Six good innings better than one great inning

April, 1, 2009
Ah, the gift that keeps on giving:

    Joba Chamberlain had his best outing of the spring Tuesday, limiting the Reds to five hits and two runs in 51/3 innings. He was so good, in fact, that he pitched the Yankees almost to the point where, ideally, Joba Chamberlain would come into the game.

    And that's the problem.

    Not even Joba, as good as he is, can fill two roles at once. He can start a game or he can finish it.

    The Yankees, who have an abundance of guys to start their games this year, think it's a good idea to take the greatest two-inning pitcher since Mariano Rivera, circa 1996, and turn him into just another starter.

    I think they're nuts.

    The reality with starters is that they are six-inning pitchers on most days, seven- and eight-inning pitchers on their best days.

    In four out of every five starts, they are going to need a guy to come charging out of that bullpen in the seventh inning to hold the game until the closer gets there.

    A guy like Joba Chamberlain.

    But Joba isn't doing that anymore. Greater baseball minds than mine have analyzed this situation at great length and determined that Joba for the first six innings every five days is better than Joba out of the bullpen five times a week.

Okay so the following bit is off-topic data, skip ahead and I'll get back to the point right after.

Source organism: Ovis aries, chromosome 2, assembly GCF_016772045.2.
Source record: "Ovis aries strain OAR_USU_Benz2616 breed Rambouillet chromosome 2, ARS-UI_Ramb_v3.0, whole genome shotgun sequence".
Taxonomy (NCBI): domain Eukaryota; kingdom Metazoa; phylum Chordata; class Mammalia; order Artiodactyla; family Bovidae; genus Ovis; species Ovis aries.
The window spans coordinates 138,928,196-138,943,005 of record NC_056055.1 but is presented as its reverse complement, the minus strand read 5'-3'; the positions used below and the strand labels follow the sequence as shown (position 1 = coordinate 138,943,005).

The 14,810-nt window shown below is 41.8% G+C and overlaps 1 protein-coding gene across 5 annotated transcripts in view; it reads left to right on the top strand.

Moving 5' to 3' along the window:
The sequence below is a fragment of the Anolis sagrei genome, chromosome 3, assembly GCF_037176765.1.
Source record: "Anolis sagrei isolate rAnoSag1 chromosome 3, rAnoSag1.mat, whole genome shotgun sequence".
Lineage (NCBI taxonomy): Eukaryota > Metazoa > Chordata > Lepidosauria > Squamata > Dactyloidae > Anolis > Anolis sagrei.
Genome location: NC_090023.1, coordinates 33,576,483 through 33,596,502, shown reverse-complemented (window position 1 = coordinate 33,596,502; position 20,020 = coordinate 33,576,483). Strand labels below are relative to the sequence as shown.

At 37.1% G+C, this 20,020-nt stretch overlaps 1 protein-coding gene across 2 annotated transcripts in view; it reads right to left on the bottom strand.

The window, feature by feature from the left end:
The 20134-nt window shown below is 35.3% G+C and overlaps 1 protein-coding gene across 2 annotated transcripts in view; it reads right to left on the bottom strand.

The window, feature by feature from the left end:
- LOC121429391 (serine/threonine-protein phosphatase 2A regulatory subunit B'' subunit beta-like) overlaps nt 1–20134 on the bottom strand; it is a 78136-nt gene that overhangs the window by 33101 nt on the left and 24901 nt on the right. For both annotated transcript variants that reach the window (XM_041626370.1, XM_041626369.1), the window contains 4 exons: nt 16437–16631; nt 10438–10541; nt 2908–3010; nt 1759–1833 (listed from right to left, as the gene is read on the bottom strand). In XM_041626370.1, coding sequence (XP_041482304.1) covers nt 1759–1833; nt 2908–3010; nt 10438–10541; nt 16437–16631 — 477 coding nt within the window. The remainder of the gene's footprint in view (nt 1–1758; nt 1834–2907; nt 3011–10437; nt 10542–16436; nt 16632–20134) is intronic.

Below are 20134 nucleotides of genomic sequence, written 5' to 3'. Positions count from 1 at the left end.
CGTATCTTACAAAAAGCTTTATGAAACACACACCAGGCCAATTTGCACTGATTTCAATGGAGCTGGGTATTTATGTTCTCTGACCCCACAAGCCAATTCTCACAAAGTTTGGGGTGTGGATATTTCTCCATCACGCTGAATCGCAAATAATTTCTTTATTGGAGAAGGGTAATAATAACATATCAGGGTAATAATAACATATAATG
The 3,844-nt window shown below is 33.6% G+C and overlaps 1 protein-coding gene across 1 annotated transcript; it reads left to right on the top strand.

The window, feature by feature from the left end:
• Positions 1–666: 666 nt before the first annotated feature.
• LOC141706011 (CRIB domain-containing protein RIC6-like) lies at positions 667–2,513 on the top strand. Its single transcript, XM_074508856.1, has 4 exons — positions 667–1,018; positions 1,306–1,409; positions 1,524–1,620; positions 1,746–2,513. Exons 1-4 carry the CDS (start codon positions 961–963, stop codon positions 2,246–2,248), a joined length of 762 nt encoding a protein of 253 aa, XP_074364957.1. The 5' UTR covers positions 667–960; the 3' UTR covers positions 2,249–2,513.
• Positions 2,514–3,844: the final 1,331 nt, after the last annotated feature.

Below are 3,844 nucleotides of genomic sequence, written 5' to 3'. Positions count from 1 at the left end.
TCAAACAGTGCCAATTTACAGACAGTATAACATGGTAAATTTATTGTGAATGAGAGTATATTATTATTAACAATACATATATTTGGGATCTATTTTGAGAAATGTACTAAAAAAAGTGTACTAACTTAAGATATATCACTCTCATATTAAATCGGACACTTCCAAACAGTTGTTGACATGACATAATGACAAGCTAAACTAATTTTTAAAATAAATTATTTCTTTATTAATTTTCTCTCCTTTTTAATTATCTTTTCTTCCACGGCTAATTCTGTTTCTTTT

I say that's like hiring Picasso to paint your garage door or asking Mozart to come up with a toothpaste jingle. Many can start; few can finish. Joba can finish. He was a great setup man, and someday he'll be a great closer. Those commodities are a lot scarcer on the market than starting pitchers.

I'm sure I've mentioned this before, but nobody believes this except for a few ink-stained BBWAA members. Usually I wouldn't even bother mentioning it again, but Wallace Matthews' language here compels me:


Scarcer on the market than starting pitchers?

Look, the markets don't work perfectly. Not in baseball or anywhere else. Generally, though, they do a pretty good job of reflecting scarcity. Shortstops who hit home runs usually make more money than shortstops who don't. Starting pitchers who win games generally make more money than starting pitchers who don't. And effective starting pitchers generally make more money than effective relief pitchers. Why? Because the former are scarcer than the latter.

Correct me if I'm wrong, but I believe the two highest-paid starters this year will be Johan Santana and CC Sabathia, who between them will earn $34 million (a figure that jumps significantly in 2010). I believe the two highest-paid relievers will be Mariano Rivera and Francisco Rodriguez, who between them will earn $23.5 million (which will not jump significantly in 2010).

It's always been this way, and always will be this way, because of course a pitcher who can give you six or seven good or great innings is almost always worth more -- is scarcer -- than a pitcher who gives you one great one. Everybody in baseball knows this. Well, almost everybody. Just watch out for the ink stains …

(H/T: BTF's Newsstand)



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